State’s assertion that it had fully disclosed everything known to it). Second, the
prosecution asserted that the LCF reports were irrelevant to the case. See Pelullo, 399
F.3d at 213 (“[D]efense counsel’s knowledge of, and access to, evidence may be
effectively nullified when a prosecutor misleads the defense into believing the evidence
will not be favorable to the defendant.”). Third, the LCF files that Bueno’s defense team
reviewed were voluminous, containing 9,600 incident reports.10 Finally, Bueno’s team
was not looking for these reports—or even these types of reports—when it searched the
LCF files. Rather, it was collecting all incident reports involving the use or possession
of shanks in the prison. Yet neither report at issue contained any references to shanks
or stabbings. The reports, one of which detailed a threat on inmates’ lives and the other
a death caused by chest trauma, would therefore not fall within the scope of the Bueno
defense team’s search. Hence, under these facts, and consistent with the trial court’s
finding that the prosecution failed to comply with Rule 16, we conclude that the
evidence was not made available to the defense.
¶42 Thus, because the trial court correctly concluded that the prosecution neither
disclosed this evidence nor made it available to Bueno, we conclude that the
prosecution did not satisfy its Rule 16 obligations and that it instead suppressed this
evidence for Brady purposes.
2. Exculpatory Nature
¶43 The parties do not dispute that this evidence was exculpatory for Brady
purposes. The trial court found that Bueno immediately raised the alternate-suspect
theory of defense, and the evidence at issue here—a note detailing plans by a white
10 Bueno asserted during oral arguments that an average incident report was a few pages long, meaning that Bueno’s defense team was likely examining approximately 30,000 pages of documents.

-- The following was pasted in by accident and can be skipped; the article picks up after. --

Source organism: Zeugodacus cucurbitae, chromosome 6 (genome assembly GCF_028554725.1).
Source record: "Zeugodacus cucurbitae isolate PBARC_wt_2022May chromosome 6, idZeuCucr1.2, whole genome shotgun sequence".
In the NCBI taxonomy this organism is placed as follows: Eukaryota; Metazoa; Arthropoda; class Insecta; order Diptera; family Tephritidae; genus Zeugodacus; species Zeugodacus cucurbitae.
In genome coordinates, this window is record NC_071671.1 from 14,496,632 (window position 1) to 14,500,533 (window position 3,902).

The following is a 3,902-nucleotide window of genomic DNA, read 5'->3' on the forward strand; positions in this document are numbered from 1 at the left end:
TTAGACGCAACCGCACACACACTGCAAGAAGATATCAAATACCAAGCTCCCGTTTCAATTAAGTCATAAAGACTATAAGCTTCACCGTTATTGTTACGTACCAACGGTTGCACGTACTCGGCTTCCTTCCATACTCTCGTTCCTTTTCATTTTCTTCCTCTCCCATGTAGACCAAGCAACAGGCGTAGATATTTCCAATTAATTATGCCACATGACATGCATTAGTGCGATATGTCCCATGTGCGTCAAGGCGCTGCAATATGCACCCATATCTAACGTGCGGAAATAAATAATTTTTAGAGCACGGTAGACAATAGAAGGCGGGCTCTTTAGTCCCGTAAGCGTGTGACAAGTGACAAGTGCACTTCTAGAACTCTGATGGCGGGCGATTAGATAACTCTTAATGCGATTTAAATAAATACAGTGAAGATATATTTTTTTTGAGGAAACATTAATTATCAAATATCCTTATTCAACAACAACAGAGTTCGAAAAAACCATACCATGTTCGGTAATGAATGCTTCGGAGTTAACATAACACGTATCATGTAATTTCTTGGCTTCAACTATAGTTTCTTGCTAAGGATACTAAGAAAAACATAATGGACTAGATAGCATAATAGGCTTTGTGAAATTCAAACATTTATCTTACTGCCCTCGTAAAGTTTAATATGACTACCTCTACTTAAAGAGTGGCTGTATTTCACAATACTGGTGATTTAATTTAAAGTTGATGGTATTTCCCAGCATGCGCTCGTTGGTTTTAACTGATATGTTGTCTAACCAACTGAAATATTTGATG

supremacist group to murder other white inmates, when Bueno was charged with
killing a white inmate, and a report from an LCF investigator expressing concern that
Heird’s murder was related to another white inmate’s suspicious and temporally
proximate death—plainly supports that theory of defense. As such, we conclude that
this evidence was indeed exculpatory. The final dispositive issue, then, is whether this
information meets the requirement of materiality under Brady.
¶44 The People’s arguments as to materiality distill into two related points: (1) that
the trial court applied the wrong standard for when evidence is material for Brady
purposes; and (2) that, under the correct standard, the evidence here was not material.
Specifically, the People note that evidence is material only if there is a “reasonable
probability” that the verdict would have been different, but that the trial court
concluded only that the results of Bueno’s trial “could” have been different. The People
11 As a preliminary matter, we address the People’s failure to designate the trial court transcript in the record. Incomplete records make it difficult to complete our appellate review. This is especially the case with Brady’s materiality inquiry, which requires that we look de novo at the suppressed evidence and make a judgment about the import of that evidence relative to the other evidence at trial. Where the other evidence at trial is overwhelming, even the suppression of highly relevant evidence may not undermine our confidence in the outcome. Conversely, confidence in a verdict obtained on underwhelming evidence is more easily shaken. Because the People asked us to resolve the issue of materiality on appeal to this court, they bore the burden to designate a record adequate for us to make this comparison, as the then-applicable C.A.R. 10(b) made clear: “If the appellant intends to urge on appeal that a finding or conclusion is unsupported by the evidence or is contrary to the evidence, the appellant shall include in the record a transcript of all evidence relevant to such finding or conclusion.” We proceed on the limited record before us, but where adequate comparison is impossible, we must presume that the trial court’s materiality ruling is correct. See LePage v. People, 2014 CO 13, ¶ 15, 320 P.3d 348, 351.
also fault the trial court for failing to make express findings on how the evidence would
impact Bueno’s alternate-suspect theory and the jury’s verdict.12
¶45 We reject the People’s contention that the trial court employed the wrong
materiality standard. The standard it employed was that the evidence “could have
significantly impacted the outcome of the trial.” The standard we employ, as outlined